Outside the weather hit him with all the delicacy of a nitro-filled GT-R, causing his hair to fly about in several directions at once. He stepped onto the tarmac, fumbling without success at a lighter. Irritated, and still flushed with unsettling arousal, James gave in and crushed the sodden cigarette under his heel. He stood in the rain until his face grew cold and his thoughts were, thankfully, his own again.
When he looked back on it, when he really thought hard and rationally about it, putting everything in perspective with the sort of maturity that his grandmother would've been proud of...it was all Jeremy's fault.
By rights this shouldn't have been much of a surprise, for as James often found, discomfort and embarrassment on his part usually came hand in hand with something Jeremy either said, or implied, or suggested. And Jeremy was very good at suggestions, especially when they involved things of an unfortunate nature happening to James. To be fair though, most of these were made in the sphere of television, and would end with a lot of swearing, Jeremy and Richard collapsing on the track in a fit of giggles, and James stalking off in a huff with the cameraman in tow. Most were made with fun in mind, and simply harmless.
But occasionally, Jeremy would make a suggestion that had strange and irrational consequences. More often than not James was shrewd enough to catch these ones early, and would nip them in the bud before anything could come of it.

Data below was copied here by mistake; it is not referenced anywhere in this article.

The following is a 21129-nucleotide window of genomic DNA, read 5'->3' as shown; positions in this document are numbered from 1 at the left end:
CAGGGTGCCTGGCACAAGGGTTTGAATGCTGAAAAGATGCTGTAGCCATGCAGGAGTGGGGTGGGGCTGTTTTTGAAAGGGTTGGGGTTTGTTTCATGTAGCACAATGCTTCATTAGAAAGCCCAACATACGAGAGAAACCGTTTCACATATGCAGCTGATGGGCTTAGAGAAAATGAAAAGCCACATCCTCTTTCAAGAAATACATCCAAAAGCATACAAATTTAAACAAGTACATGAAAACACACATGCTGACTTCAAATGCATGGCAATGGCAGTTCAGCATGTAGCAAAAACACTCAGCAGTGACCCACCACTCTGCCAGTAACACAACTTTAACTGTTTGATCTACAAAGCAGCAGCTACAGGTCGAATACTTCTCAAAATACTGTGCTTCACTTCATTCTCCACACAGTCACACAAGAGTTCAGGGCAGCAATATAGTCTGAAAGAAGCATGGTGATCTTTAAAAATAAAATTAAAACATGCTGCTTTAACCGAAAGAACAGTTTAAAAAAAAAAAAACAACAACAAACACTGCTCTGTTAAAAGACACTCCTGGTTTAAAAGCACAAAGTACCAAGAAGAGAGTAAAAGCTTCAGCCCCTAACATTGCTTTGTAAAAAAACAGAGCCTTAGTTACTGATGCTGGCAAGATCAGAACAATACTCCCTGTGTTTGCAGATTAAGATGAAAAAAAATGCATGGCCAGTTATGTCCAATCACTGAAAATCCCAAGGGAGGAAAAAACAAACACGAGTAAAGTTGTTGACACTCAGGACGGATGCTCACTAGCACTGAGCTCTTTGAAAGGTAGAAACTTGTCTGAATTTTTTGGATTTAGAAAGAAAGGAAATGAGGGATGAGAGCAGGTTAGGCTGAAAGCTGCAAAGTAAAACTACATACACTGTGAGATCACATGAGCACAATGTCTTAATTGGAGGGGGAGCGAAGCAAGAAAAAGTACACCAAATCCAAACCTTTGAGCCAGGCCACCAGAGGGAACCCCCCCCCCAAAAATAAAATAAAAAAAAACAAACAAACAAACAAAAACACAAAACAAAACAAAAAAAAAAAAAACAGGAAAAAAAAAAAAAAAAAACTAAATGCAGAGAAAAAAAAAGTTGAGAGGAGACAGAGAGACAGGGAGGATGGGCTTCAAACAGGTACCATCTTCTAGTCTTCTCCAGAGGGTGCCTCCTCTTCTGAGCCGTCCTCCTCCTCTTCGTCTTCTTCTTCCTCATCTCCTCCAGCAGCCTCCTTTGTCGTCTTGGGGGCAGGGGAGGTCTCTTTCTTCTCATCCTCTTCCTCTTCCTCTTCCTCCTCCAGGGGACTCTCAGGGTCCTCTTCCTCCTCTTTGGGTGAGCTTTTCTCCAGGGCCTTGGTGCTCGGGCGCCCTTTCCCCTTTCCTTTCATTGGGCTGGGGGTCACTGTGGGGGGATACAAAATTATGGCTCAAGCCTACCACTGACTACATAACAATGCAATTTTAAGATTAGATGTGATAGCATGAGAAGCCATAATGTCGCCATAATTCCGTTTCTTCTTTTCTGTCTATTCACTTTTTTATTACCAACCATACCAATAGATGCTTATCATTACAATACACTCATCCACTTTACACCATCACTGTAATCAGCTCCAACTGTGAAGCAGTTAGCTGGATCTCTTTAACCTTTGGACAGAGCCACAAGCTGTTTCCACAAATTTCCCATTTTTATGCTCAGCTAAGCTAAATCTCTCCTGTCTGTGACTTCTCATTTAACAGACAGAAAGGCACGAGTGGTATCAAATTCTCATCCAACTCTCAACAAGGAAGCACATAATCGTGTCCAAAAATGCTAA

This one, he hadn't.
They had been filming a news segment, and doing pretty damn well; the lines were coming out at a cracking pace; the audience was hanging on to their every word. Richard even had on pair of jeans that Jeremy had bet James ten quid he wouldn't possibly wear, even if it were a choice between wearing them and breaking the BBC's strict naked-on-camera policy. They were achingly fashionable. They were tragically hip. And they were so snug in places that the girls in the front of the gathered circle had, for the last twenty minutes, been looking on with slight but meaningful smiles. Even James, who had a rule of never making a bet unless he had thoroughly calculated the odds and deemed them to be safely in his favour, was rather shocked at his win.
It was at this point that things began to unravel.
James made a joke. More significantly though, James made a joke and everyone laughed. Everyone. And because that almost never happened--at least, never on the first take--he'd smiled to himself all throughout the next item, and as a result wasn't paying quite enough attention to where the conversation had drifted.
"So you think the traffic cones are...what?" Richard was saying, a wide grin on his face. "Breeding like randy bunnies?"
Jeremy's eyes gleamed. He'd been going at full steam all day, and wasn't about to miss an opportunity now. Especially when he noticed that James's attention had wavered. "Well, I can see that James is thinking along those lines. Some quiet time with the pointy end of a traffic cone, alone under the duvet..."
"Okay, cut it there, guys." By now the audience was guffawing with laughter, and the boom had wobbled into shot. The floor manager waved his hands about. "We'll try that again, Jeremy? Only maybe not so much with the--you know."
Though he was still smiling, or at least trying very hard to keep up the facade, James had heard and digested every one of Jeremy's words. While the crew hurried about re-setting equipment, he leant back against the upholstery and crossed his arms in an attempt to look like a man who hadn't a care in the world. In particular, a man who hadn't a care when his sex life, or lack thereof, was being paraded about for everyone to hear, chuckle over, and most likely repeat in a variety of humiliating ways. He felt the heat rise in his face. Thanks a lot, Clarkson. What am I, poster-boy for your single-brain celled idea of fun?